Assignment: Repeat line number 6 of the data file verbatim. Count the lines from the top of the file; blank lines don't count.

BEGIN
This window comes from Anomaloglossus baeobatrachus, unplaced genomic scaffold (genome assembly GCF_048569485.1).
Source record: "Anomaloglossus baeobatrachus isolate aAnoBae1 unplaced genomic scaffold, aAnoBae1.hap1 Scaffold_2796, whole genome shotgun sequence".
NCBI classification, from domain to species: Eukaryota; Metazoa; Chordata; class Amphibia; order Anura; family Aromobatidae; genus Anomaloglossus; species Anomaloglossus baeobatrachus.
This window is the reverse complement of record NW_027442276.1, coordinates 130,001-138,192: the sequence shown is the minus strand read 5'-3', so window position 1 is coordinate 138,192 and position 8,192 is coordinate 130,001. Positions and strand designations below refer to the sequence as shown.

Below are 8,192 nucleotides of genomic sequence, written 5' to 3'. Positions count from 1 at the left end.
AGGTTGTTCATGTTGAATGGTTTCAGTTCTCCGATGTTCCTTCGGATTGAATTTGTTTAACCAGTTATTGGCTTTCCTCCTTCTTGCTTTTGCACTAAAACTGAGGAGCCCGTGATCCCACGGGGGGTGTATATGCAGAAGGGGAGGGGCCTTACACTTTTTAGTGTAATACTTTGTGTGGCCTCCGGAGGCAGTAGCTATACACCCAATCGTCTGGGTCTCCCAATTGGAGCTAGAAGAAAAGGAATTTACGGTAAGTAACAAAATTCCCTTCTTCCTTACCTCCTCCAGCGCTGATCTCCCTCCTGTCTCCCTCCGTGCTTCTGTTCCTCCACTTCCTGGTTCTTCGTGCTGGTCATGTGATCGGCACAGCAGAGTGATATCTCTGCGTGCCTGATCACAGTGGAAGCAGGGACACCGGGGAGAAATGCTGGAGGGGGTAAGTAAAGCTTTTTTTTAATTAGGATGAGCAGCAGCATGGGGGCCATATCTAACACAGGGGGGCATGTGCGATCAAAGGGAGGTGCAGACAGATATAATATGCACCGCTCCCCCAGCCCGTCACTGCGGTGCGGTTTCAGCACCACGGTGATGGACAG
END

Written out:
AGGTTGTTCATGTTGAATGGTTTCAGTTCTCCGATGTTCCTTCGGATTGAATTTGTTTAACCAGTTATTGGCTTTCCTCCTTCTTGCTTTTGCACTAAAACTGAGGAGCCCGTGATCCCACGGGGGGTGTATATGCAGAAGGGGAGGGGCCTTACACTTTTTAGTGTAATACTTTGTGTGGCCTCCGGAGGCAGTAGCTATACACCCAATCGTCTGGGTCTCCCAATTGGAGCTAGAAGAAAAGGAATTTACGGTAAGTAACAAAATTCCCTTCTTCCTTACCTCCTCCAGCGCTGATCTCCCTCCTGTCTCCCTCCGTGCTTCTGTTCCTCCACTTCCTGGTTCTTCGTGCTGGTCATGTGATCGGCACAGCAGAGTGATATCTCTGCGTGCCTGATCACAGTGGAAGCAGGGACACCGGGGAGAAATGCTGGAGGGGGTAAGTAAAGCTTTTTTTTAATTAGGATGAGCAGCAGCATGGGGGCCATATCTAACACAGGGGGGCATGTGCGATCAAAGGGAGGTGCAGACAGATATAATATGCACCGCTCCCCCAGCCCGTCACTGCGGTGCGGTTTCAGCACCACGGTGATGGACAG